Behavioral Methods to Study Learning and Memory in Rats

  • Jorge Alberto QuillfeldtEmail author


This century-old observation is still valid today, despite everything we have learned about the mammal nervous system, especially in the area of neurobiology of learning and memory. After “training” an experimental animal, such as a rat or a mouse, the only way to be sure that a “memory” was formed is by evoking it back, i.e., by recalling it in a “test” session: this “memory” is expressed by a behavior that differs from that one emitted in the training session. Until proof to the contrary, the best explanation for this new response to the same context is that some kind of internal modification—a “record”—mediates it inside the animal: this is what we call “memory”. Everything else is consequence: if recalling depends upon the established memory trace intensity, it will be a function of the experience intensity during the acquisition, or “training”, session, and so on.


Conditioned Stimulus Test Session Unconditioned Stimulus Escape Latency Behavioral Task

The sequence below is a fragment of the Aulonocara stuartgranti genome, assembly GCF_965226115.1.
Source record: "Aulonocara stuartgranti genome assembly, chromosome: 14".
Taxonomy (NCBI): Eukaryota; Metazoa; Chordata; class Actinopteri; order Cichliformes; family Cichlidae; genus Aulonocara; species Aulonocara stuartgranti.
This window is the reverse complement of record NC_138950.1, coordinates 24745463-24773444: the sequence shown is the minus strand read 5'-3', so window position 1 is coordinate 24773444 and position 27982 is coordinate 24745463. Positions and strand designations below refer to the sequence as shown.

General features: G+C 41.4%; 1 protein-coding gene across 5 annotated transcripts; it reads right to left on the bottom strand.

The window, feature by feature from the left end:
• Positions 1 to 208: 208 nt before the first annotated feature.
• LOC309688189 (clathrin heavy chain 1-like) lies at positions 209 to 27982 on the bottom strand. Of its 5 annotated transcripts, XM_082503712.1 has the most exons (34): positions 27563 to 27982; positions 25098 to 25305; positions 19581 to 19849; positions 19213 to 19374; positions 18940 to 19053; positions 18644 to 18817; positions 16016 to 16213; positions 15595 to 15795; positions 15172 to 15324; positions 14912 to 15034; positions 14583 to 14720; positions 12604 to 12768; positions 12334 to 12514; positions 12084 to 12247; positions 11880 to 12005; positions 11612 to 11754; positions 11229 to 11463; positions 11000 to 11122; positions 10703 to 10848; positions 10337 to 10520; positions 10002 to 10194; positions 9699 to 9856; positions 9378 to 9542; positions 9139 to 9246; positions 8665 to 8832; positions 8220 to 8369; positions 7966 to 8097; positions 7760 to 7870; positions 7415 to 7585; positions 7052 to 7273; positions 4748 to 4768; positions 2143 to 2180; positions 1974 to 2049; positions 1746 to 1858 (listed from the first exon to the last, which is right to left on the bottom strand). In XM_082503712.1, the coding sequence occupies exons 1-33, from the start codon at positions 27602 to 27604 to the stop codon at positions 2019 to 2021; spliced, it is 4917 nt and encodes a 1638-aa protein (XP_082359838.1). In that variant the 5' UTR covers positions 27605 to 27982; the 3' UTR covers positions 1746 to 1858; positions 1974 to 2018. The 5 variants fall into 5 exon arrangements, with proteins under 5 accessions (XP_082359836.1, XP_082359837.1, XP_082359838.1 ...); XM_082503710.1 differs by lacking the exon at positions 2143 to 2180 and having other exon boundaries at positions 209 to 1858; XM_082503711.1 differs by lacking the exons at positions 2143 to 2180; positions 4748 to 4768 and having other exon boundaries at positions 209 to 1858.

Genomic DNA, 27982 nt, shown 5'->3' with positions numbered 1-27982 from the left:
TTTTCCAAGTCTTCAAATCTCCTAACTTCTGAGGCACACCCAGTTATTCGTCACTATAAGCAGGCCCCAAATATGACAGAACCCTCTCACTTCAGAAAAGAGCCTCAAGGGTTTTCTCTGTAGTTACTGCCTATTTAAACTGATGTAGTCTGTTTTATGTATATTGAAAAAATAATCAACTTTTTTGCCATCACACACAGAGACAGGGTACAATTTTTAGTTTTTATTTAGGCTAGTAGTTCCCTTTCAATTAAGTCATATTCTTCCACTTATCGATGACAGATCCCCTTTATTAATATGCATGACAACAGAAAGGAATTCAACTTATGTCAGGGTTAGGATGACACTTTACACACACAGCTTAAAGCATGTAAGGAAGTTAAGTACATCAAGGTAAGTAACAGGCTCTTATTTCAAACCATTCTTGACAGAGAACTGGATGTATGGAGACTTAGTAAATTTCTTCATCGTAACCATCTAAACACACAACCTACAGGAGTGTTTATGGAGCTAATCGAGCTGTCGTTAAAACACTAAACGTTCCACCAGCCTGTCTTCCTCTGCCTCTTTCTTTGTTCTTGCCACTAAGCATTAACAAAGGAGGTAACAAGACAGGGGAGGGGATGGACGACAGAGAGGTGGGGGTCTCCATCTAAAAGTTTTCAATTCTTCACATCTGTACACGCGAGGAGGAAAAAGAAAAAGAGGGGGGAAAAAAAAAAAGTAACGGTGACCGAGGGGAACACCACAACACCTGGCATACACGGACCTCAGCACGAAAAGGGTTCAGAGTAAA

These keywords were added by machine and not by the authors. This process is experimental and the keywords may be updated as the learning algorithm improves.



Science involves a long apprenticeship and, at last, always remains a collective endeavor. Anyway, some people deserve to be mentioned with special care: I would like to thank my former tutor, Dr. Ivan Izquierdo (PUCRS, Brazil), for the privilege of his friendship. I would also like to acknowledge Dr. James McGaugh (UCI, USA) for all the precious lessons over the years. Finally, I would like to thank my good friends Dr. Diana Jerusalinsky (UBA, Argentina) and Victor Molina (UNC, Argentina). I also thank each one of them for kindly reading this manuscript, but I, alone, am responsible for any errors found here.


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© Springer International Publishing Switzerland 2016

Authors and Affiliations

  1. 1.Department of BiophysicsUniversidade Federal do Rio Grande do Sul (UFRGS)Porto AlegreBrazil

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